Planning & Preparation > Health & safety

Health and Medical Resources and Notes

Vaccinations, prevention and being on the road


Starting the process of vaccination research and receiving shots early is critical because some vaccinations require a series of shots over a time frame of several months. We started our research to determine the appropriate vaccinations and malarial prophylaxis regiment with website searches and a trip to the Peace Health Medical Library.  After our initial research we met with our family doctor and a consultation with the  travel vaccinations department at Cascade Health Solutions to assess our needs.    All vaccinations are outlined on the yellow International Certificate of Vaccination, which will be located in our money belt and a copy hidden in our backpack. 


  • Yellow Fever. Required for travel to Africa.
  • Typhoid
  • hepatitis A & B
  • Polio Booster for Therese and Steve
  • tetanus Booster
  Malaria prophylaxis

Central America region - Chloroquine

Asia, India and Africa regions - Doxycycline

Pre Trip Medical Notes

We anticipate Malaria and Traveler’s diarrhea will be our two biggest medical concerns.  Based on experience, articles and interviews with fellow travellers, maintaining a consistent daily effort of preventive strategies will be necessary to combat these two trip stoppers. In addition, with two active boys, there is no doubt we will see a multitude of scraps, bruises, scratches and insect bites. Of course, with my red haired (OK, it's graying), light skinned complexion, preventing sunburn will be a daily battle.

Pre-trip strategy for Malaria Prevention

During my last trip to Southeast, my daily routine consisted of the following preventive strategies.

What is and is not working

Pre-trip strategy for Water Treatment and anti-diarrhea prevention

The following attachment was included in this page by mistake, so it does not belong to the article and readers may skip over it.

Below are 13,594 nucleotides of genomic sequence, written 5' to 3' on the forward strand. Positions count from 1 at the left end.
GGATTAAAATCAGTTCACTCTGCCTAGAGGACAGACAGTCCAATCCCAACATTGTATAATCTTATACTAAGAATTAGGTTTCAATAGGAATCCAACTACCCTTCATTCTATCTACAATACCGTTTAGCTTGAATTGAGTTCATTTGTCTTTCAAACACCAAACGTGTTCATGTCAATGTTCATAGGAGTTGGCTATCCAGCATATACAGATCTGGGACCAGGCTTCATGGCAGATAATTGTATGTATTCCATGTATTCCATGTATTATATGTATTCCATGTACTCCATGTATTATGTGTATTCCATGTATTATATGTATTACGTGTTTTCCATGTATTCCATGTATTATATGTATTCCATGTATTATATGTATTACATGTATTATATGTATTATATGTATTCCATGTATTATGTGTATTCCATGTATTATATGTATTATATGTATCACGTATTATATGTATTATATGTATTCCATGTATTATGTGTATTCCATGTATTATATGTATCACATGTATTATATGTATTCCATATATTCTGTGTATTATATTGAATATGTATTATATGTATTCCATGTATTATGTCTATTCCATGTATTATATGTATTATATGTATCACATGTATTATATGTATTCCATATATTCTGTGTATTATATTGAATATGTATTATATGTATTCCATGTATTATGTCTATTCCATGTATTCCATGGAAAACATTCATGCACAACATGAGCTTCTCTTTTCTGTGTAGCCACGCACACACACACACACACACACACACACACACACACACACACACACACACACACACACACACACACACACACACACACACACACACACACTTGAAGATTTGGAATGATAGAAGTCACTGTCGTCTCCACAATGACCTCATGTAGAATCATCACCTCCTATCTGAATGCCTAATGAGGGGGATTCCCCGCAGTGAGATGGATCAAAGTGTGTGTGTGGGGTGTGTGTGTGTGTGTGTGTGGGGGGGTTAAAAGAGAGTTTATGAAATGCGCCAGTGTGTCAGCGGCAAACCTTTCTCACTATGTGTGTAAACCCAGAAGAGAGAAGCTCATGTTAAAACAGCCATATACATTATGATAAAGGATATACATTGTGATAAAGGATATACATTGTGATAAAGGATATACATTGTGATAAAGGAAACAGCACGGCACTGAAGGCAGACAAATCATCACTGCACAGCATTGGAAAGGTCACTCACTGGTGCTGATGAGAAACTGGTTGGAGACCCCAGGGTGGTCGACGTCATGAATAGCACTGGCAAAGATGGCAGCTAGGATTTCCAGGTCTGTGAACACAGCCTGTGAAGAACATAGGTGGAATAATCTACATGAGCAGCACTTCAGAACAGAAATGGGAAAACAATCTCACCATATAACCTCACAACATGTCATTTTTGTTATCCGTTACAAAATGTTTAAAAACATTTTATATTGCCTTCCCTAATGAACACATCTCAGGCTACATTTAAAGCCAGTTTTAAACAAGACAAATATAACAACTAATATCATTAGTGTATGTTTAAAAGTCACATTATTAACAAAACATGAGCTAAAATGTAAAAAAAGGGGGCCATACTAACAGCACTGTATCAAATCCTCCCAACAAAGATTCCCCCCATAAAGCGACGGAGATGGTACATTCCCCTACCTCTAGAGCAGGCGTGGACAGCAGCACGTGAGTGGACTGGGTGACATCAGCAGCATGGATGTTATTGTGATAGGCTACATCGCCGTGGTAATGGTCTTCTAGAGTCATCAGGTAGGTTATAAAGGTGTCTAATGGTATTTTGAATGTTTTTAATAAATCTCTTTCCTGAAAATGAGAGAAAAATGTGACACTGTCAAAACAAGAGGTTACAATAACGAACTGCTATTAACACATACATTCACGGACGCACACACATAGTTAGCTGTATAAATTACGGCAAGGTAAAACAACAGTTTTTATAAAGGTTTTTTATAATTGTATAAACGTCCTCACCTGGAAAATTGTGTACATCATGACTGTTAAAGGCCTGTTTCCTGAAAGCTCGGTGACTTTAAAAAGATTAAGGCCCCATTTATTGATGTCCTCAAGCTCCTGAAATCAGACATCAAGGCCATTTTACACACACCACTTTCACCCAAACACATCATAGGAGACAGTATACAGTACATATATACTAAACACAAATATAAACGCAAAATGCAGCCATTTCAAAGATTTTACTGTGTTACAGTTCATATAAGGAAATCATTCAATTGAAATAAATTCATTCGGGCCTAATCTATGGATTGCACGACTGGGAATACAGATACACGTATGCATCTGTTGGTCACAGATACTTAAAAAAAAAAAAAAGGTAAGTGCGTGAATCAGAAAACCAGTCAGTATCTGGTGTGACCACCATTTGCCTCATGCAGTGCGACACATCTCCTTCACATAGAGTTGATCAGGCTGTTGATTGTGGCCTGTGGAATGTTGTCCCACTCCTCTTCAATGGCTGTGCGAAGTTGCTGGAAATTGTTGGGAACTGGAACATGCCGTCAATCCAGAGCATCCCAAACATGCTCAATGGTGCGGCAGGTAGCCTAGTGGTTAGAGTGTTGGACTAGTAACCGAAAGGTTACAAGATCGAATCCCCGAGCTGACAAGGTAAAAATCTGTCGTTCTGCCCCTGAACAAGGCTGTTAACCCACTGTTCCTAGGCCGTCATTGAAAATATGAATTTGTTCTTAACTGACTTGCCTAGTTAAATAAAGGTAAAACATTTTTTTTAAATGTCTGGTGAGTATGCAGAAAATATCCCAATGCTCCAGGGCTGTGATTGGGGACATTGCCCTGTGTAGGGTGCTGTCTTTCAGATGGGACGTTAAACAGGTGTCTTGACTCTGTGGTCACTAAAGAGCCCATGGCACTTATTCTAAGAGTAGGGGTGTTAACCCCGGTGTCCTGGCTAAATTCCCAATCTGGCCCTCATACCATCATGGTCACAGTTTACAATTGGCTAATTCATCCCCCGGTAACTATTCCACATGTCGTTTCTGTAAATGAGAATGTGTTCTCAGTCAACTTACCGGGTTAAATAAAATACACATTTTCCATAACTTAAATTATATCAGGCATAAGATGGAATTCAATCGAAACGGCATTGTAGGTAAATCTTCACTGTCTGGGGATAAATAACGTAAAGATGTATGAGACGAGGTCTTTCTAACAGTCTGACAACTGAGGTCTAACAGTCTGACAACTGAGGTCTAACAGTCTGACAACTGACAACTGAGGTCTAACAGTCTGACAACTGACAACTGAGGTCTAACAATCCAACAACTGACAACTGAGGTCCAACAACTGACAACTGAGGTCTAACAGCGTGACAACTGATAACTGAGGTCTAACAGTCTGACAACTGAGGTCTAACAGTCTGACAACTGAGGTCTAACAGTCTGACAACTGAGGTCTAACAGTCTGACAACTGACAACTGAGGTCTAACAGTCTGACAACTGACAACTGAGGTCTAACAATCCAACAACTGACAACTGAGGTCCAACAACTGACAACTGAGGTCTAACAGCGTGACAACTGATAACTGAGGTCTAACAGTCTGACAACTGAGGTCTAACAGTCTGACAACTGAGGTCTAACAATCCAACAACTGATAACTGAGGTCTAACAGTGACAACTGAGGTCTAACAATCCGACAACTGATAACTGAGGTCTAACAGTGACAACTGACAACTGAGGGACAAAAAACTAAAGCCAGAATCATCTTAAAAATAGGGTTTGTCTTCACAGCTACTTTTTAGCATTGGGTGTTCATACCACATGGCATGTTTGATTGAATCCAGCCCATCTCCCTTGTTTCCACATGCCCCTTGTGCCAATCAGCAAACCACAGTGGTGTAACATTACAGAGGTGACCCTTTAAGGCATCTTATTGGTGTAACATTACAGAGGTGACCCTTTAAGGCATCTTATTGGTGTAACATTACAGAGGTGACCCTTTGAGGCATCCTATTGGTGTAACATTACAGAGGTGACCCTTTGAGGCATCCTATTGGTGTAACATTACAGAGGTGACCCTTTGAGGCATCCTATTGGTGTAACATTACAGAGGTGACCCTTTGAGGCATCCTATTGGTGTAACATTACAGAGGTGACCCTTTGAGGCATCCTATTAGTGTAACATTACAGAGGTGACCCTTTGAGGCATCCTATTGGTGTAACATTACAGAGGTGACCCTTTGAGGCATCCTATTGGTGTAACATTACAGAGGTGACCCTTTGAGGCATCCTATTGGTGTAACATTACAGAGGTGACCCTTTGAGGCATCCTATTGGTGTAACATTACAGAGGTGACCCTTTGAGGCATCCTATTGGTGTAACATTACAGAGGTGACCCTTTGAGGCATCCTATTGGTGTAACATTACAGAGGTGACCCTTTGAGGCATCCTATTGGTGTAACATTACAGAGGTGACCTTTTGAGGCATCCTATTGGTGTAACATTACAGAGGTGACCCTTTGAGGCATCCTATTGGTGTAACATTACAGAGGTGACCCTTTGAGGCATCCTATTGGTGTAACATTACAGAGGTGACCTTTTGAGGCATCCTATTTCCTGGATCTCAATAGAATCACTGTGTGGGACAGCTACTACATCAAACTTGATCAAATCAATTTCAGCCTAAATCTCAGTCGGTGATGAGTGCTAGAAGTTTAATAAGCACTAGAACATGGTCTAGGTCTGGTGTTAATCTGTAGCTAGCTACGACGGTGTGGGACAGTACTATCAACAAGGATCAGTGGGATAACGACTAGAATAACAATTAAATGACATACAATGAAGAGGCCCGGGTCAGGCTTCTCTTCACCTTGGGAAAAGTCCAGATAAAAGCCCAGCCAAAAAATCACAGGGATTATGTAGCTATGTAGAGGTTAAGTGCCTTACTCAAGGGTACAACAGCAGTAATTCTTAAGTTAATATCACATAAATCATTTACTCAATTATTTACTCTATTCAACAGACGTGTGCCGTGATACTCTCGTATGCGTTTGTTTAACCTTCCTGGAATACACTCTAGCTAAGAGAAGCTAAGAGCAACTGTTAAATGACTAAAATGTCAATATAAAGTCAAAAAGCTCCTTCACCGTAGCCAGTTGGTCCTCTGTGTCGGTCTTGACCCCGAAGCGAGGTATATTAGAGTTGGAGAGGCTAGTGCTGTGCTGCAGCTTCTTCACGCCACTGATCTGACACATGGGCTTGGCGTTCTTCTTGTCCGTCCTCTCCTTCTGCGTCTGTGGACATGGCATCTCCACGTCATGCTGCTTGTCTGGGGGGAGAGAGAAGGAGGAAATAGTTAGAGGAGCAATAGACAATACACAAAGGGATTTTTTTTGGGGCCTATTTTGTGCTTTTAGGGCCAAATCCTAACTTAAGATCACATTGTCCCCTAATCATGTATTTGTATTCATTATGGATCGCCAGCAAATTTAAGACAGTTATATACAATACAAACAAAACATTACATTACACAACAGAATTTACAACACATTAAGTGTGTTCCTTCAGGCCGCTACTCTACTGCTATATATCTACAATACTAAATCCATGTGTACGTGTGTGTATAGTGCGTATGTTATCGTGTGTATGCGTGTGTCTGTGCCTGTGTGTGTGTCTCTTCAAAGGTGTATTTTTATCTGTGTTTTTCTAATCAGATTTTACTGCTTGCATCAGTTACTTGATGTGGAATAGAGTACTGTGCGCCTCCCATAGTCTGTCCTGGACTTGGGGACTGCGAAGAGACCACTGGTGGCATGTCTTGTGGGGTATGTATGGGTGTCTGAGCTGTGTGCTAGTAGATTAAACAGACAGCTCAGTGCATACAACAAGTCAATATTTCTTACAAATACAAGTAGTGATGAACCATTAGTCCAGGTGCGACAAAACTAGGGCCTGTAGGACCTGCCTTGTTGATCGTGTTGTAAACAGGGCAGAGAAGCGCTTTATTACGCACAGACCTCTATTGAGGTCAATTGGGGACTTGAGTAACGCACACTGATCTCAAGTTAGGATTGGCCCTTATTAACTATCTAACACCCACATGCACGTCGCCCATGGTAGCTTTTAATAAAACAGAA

What is and is not working


Medical Kit   This is what we will start with.             

  • Acetaminophen for pain and fever
  • Ibuprofen
  • Imodium. Antidiarrheal
  • Antibiotics for treating diarrhea. We used Zithromax for our children and Ciprofloxzcin for the adults. These were prescribed by your physician.
  • Antihistamine (Benadryl) for allergies, soothes itching from insect bites and helps in sleeping and motion sickness.
  • Hydrocortisone cream/anti-itch crème for insect bites
  • Tea Tree lotion to soothe sunburn and insect bites and scratches.
  • Insect Repellent with 30-35% DEET to keep those pesty mosquitos off.
  • Flagyl for giardia
  • Antifungal cream and powder
  • Antibiotic ointment (Bacitracin)
  • Sunscreen 15SPF at a minimum for sun protection
  • Jet lag medicine
  • Anti-motion sickness medicine for those long windy road bus trips and small craft boat trips to offshore islands.
  • Multivitamin and mineral supplements
  • Cold and flu and nasal decongestant tablets
  • Water treatment tablets
  • Rehydration mixture to prevent dehydration from severe diarrhea.
  • Thermometer
  • Scissors
  • Mole Skin for preventing blisters
  • Tweezers to remove splinters and ticks
  • Adhesive bandages of various sizes
  • Adhesive tape and gauze
  • Bandages and safety pins
  • Antiseptic solution (povidone-iodine)
  • Lip balm
  • Swiss army knife with scissors attachment
Everything was put into a Sterilite Plastic Container, except the sunscreen, insect repellent and Tea Tree lotion.

What we are and are not using in the medical kit


Websites utilized National Center for infectious Disease. Utilized the Traveler’s Health information. Good regional and malaria prevention resource. Canadian Public Health information World Health Organization


Other resources

Cascade Health Solutions. 2650 Suzanne Way, Suite 200, Eugene, OR 97408. Shiela and Jen provided us with a mountain of well organized information and experienced medical analysis. Comprehensive free consultation to determine vaccinations and malaria regiment requirement. Provided a Travax Provider Health Report. A comprehensive analysis of each country based on itinerary and time of year.

Peace Health Library.

Numerous people provided helpful insights about staying healthy from their experiences during prolonged travel to Southeast Asia, India and Africa. We would especially like to thank Catherine Bell, and  for their first hand accounts of what strategies work and do not work in these specific regions.

Reference Books

Staying Healthy in Asia, Africa & Latin America, Dirk Schroeder, Moon Publications, 1994.

Lonely Planets Travel with Children, Cathy Lanigan, Lonely Planets Publications, 2002.